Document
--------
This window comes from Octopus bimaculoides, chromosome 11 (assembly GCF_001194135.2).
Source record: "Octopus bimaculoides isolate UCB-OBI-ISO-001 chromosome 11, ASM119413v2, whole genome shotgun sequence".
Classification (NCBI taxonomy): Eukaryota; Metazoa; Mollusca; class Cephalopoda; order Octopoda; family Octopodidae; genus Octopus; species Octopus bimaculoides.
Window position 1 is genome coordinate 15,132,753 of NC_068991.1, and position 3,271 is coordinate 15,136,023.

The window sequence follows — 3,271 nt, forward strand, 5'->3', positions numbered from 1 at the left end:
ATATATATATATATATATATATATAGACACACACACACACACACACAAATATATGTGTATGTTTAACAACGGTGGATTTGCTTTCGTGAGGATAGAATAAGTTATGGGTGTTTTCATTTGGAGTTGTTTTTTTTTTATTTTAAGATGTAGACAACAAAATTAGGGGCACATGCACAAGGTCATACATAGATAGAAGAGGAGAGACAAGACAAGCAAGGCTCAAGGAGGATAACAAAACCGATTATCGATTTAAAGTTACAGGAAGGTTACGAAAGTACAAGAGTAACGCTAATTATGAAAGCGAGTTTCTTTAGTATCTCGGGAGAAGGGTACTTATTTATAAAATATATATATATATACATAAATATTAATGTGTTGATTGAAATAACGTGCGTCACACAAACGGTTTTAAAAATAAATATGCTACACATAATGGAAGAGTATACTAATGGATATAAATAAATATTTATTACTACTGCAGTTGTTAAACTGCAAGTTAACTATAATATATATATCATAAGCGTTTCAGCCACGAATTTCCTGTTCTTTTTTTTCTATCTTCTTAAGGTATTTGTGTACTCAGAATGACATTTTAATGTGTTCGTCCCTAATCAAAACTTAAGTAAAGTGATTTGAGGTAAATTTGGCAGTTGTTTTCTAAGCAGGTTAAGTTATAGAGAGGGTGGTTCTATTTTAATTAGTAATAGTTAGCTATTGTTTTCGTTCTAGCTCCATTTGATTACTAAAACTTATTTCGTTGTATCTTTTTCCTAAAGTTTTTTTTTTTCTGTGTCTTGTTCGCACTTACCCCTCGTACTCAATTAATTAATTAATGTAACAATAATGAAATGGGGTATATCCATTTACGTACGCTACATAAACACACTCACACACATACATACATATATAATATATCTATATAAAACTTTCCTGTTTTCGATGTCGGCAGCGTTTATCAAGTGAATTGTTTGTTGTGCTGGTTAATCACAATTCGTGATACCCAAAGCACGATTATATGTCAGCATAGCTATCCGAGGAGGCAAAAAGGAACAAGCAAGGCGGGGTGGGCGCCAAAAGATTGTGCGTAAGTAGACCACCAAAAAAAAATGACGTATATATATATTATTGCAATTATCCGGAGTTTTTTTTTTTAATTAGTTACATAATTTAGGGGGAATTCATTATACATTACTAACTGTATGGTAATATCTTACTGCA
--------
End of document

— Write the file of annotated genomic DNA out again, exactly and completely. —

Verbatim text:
This window comes from Octopus bimaculoides, chromosome 11 (assembly GCF_001194135.2).
Source record: "Octopus bimaculoides isolate UCB-OBI-ISO-001 chromosome 11, ASM119413v2, whole genome shotgun sequence".
Classification (NCBI taxonomy): Eukaryota; Metazoa; Mollusca; class Cephalopoda; order Octopoda; family Octopodidae; genus Octopus; species Octopus bimaculoides.
Window position 1 is genome coordinate 15,132,753 of NC_068991.1, and position 3,271 is coordinate 15,136,023.

The window sequence follows — 3,271 nt, forward strand, 5'->3', positions numbered from 1 at the left end:
ATATATATATATATATATATATATAGACACACACACACACACACACAAATATATGTGTATGTTTAACAACGGTGGATTTGCTTTCGTGAGGATAGAATAAGTTATGGGTGTTTTCATTTGGAGTTGTTTTTTTTTTATTTTAAGATGTAGACAACAAAATTAGGGGCACATGCACAAGGTCATACATAGATAGAAGAGGAGAGACAAGACAAGCAAGGCTCAAGGAGGATAACAAAACCGATTATCGATTTAAAGTTACAGGAAGGTTACGAAAGTACAAGAGTAACGCTAATTATGAAAGCGAGTTTCTTTAGTATCTCGGGAGAAGGGTACTTATTTATAAAATATATATATATATACATAAATATTAATGTGTTGATTGAAATAACGTGCGTCACACAAACGGTTTTAAAAATAAATATGCTACACATAATGGAAGAGTATACTAATGGATATAAATAAATATTTATTACTACTGCAGTTGTTAAACTGCAAGTTAACTATAATATATATATCATAAGCGTTTCAGCCACGAATTTCCTGTTCTTTTTTTTCTATCTTCTTAAGGTATTTGTGTACTCAGAATGACATTTTAATGTGTTCGTCCCTAATCAAAACTTAAGTAAAGTGATTTGAGGTAAATTTGGCAGTTGTTTTCTAAGCAGGTTAAGTTATAGAGAGGGTGGTTCTATTTTAATTAGTAATAGTTAGCTATTGTTTTCGTTCTAGCTCCATTTGATTACTAAAACTTATTTCGTTGTATCTTTTTCCTAAAGTTTTTTTTTTTCTGTGTCTTGTTCGCACTTACCCCTCGTACTCAATTAATTAATTAATGTAACAATAATGAAATGGGGTATATCCATTTACGTACGCTACATAAACACACTCACACACATACATACATATATAATATATCTATATAAAACTTTCCTGTTTTCGATGTCGGCAGCGTTTATCAAGTGAATTGTTTGTTGTGCTGGTTAATCACAATTCGTGATACCCAAAGCACGATTATATGTCAGCATAGCTATCCGAGGAGGCAAAAAGGAACAAGCAAGGCGGGGTGGGCGCCAAAAGATTGTGCGTAAGTAGACCACCAAAAAAAAATGACGTATATATATATTATTGCAATTATCCGGAGTTTTTTTTTTTAATTAGTTACATAATTTAGGGGGAATTCATTATACATTACTAACTGTATGGTAATATCTTACTGCA